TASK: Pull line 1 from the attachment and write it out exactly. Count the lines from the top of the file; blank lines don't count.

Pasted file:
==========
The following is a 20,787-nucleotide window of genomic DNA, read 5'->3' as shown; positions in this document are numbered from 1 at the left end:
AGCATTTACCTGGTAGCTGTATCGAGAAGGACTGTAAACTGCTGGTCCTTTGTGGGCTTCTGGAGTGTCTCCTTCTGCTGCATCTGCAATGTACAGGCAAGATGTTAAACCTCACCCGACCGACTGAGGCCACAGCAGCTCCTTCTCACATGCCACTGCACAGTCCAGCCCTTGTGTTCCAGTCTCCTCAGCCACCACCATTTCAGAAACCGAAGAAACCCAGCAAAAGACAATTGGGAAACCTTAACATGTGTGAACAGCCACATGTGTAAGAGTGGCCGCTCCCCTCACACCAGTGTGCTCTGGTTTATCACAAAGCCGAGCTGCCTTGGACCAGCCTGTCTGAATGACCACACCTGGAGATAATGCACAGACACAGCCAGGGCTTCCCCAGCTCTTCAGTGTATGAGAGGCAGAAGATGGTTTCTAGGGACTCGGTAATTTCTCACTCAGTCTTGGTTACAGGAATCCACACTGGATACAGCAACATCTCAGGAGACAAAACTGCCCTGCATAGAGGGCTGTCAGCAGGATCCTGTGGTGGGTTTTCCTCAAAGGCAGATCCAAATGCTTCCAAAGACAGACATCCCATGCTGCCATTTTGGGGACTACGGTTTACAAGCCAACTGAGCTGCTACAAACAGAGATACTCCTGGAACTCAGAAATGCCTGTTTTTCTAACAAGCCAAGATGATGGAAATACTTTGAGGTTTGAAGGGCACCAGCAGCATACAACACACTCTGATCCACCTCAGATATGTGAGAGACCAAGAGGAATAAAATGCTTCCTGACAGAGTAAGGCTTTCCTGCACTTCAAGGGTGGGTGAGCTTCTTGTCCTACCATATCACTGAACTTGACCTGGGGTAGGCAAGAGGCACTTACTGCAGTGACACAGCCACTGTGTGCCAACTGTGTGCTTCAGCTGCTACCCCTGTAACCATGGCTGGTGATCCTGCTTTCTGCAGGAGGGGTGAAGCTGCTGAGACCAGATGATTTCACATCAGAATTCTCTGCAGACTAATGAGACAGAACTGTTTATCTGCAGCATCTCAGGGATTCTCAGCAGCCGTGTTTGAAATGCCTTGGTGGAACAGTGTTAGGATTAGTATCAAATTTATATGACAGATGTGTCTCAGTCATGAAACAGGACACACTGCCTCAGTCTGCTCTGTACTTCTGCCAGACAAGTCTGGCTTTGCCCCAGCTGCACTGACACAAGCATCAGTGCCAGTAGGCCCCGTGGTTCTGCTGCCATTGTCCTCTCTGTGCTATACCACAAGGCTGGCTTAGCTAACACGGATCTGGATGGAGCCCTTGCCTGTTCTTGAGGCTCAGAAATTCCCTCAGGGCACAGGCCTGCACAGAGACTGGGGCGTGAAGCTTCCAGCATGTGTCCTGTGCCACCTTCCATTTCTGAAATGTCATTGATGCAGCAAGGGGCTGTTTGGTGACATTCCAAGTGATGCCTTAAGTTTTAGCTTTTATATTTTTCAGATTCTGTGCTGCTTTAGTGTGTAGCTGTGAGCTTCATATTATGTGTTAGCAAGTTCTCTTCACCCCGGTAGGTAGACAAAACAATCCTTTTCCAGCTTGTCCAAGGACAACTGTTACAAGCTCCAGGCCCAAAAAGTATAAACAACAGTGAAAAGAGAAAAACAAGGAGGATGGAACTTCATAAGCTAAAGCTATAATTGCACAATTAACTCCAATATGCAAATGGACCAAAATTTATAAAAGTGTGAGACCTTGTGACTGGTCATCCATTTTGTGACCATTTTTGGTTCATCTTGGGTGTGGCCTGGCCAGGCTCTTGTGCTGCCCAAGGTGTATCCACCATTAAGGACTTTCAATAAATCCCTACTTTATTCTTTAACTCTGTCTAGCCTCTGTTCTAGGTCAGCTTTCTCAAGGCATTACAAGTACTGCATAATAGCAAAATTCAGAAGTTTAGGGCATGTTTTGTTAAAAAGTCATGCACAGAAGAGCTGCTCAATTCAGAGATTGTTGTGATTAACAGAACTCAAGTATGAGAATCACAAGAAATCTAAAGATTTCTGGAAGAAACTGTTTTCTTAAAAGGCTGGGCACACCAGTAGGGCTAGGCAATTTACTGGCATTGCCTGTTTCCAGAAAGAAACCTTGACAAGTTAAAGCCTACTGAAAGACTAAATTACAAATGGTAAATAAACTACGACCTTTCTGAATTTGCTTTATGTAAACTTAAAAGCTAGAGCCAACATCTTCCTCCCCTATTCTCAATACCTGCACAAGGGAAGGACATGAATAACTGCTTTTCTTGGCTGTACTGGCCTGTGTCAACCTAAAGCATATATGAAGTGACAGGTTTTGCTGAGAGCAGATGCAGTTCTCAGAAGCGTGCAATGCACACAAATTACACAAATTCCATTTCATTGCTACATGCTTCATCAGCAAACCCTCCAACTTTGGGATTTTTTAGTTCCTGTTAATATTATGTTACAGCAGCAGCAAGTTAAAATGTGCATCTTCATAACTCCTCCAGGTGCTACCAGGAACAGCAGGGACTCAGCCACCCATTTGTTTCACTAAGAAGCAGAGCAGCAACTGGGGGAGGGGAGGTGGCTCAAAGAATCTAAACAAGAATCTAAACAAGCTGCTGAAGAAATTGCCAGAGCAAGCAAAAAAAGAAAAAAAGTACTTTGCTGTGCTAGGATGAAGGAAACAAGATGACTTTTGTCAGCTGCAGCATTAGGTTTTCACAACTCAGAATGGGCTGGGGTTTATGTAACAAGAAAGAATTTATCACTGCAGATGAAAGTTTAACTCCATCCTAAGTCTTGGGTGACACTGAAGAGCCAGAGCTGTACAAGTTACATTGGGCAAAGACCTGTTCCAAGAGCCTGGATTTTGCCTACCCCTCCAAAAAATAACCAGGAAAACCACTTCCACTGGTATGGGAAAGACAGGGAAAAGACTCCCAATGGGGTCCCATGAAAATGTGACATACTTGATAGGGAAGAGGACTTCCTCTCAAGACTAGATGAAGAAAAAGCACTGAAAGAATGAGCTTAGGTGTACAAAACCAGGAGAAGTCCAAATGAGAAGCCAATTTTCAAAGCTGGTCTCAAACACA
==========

The following is a 20,787-nucleotide window of genomic DNA, read 5'->3' as shown; positions in this document are numbered from 1 at the left end: